A less obvious, but still significant, sin of Hannibal Rising is that director Peter Webber (Girl with a Pearl Earring) has tried to make the movie all arty. The Silence of the Lambs was artful, but not arty, terrifying yet still intelligent. Conversely, there’s so much pretentiousness in Rising’s tone that it’s almost as if Webber thought it was gauche to make a movie that was actually scary. You wouldn’t think that a story about a serial killer who likes to eat his victims could be so pompous and boring, yet that’s exactly what it is. Although the film runs two hours, I literally felt like I watched it for two weeks.

It doesn’t help that, as a screenwriter, Harris has no penchant for dialogue. People in this movie talk incessantly, but their words sound meaningless. I remember that on the “Peanuts” cartoons, the adults always spoke with this indecipherable “wah wah wah” sound. That’s also how the people in this movie sounded to me. I wanted to shout at the screen: “Shut up and just eat someone already!”

The absolute biggest catastrophe is that Lecter is robbed of all his menace. Harris has actually given him a justification for his evil: he snapped after seeing his family killed and his sister eaten. In other words, Lecter is now somewhat sympathetic, and that’s death for the character. When you make Hannibal “the Cannibal” Lecter sympathetic, you totally rob him of his ability to be scary. What made him so horrifying in, say, The Silence of the Lambs was that his behavior seemed without cause. He was a brilliant, cultured doctor who, by the way, brutally murdered and ate innocent victims. By giving his actions a motive, Lecter suddenly seems like just another guy in need of intense therapy to heal his inner child.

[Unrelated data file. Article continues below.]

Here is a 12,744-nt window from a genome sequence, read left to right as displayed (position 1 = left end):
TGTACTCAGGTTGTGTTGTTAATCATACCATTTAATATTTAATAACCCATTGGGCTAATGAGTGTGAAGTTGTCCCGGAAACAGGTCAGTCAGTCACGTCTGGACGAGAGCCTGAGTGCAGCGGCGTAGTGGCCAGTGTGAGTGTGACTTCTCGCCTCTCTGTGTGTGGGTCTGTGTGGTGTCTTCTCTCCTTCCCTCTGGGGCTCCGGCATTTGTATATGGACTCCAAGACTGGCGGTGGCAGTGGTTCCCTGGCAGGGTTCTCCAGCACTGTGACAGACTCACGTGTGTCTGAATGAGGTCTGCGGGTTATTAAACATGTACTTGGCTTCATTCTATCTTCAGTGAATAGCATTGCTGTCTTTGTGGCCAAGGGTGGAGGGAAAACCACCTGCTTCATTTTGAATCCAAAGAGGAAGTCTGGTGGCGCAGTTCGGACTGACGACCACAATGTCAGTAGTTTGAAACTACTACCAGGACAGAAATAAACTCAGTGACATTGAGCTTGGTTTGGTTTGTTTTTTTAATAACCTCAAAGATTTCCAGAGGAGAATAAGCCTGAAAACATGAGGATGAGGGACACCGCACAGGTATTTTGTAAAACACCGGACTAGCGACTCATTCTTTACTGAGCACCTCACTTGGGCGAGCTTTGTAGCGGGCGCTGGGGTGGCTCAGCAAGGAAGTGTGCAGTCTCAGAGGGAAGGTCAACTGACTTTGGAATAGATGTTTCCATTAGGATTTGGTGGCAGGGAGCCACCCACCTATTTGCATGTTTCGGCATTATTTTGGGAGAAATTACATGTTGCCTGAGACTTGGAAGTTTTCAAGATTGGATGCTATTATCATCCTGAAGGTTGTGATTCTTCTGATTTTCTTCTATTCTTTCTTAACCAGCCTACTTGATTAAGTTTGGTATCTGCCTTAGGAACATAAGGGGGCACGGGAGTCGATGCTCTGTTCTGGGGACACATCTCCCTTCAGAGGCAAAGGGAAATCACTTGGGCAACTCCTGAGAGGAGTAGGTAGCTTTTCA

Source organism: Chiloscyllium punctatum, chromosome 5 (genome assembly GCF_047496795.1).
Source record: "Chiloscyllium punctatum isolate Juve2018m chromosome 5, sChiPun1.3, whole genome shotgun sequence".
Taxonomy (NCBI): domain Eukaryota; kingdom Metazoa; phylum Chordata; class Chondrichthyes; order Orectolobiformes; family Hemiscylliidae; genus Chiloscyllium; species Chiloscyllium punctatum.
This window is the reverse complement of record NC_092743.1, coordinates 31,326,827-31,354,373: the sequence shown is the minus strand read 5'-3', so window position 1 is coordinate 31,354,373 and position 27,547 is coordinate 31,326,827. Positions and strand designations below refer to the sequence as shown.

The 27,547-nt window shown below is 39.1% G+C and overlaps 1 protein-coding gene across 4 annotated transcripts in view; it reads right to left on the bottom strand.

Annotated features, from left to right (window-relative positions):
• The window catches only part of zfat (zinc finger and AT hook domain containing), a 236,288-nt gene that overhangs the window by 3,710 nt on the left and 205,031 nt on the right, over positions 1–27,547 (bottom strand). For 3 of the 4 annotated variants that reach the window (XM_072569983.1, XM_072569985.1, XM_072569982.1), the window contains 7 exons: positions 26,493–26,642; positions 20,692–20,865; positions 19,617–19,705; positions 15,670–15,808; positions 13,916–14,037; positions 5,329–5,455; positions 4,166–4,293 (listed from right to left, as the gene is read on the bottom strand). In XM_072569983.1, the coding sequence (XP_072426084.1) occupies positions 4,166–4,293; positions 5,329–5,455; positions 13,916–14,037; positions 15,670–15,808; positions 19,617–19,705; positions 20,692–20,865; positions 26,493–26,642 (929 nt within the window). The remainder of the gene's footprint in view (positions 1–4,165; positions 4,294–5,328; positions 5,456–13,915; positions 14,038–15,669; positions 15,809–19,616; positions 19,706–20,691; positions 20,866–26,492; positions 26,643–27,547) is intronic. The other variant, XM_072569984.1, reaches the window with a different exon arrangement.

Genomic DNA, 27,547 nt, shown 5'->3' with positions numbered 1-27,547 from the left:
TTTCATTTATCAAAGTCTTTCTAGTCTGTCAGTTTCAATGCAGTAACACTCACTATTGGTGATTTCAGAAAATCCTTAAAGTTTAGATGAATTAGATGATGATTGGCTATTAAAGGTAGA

Why did he have to be a trauma victim anyway? Most serial killers haven’t had something this traumatic in their background. Some kind of mental problem is usually what sets them on their path. Why couldn’t Lecter just be mentally deranged? Does there have to be a concrete “reason” for his evil? The story would be infinitesimally better – not to mention scarier – had his parents simply noticed that young Hannibal had an unexpected tendency toward cruelty (needless abuse of a younger sibling, perhaps) or maybe a penchant for torturing animals or drawing gruesome pictures. Then we could have jumped ahead to his medical school days, where the problems start to resurface again with more intensity. This approach would have seemed far more consistent with what we know of the character’s later years.

Put a different way, I just didn’t believe that the Hannibal Lecter we see here could possibly grow up to be the Lecter I saw in The Silence of the Lambs. This character is not as evil, not as cultured, not as insanely intellectual. He is a simpleton, a teenage version of Charles Bronson in Death Wish, acting out a basic revenge fantasy. It is hard to imagine a sequel (or prequel) getting things more wrong than Hannibal Rising does. This character means a lot to many people, myself included. In the past, Hannibal Lecter has both frightened and fascinated me. Now he’s just a sad shadow of his former cinematic glory, stuck in an unspeakably awful movie.

I need to go watch The Silence of the Lambs to get this bad taste out of my mouth.

(zero stars out of four)

Hannibal Rising is rated R for strong grisly violent content and some language/sexual references. The running time is 2 hours.

To learn more about this film, check out Hannibal Rising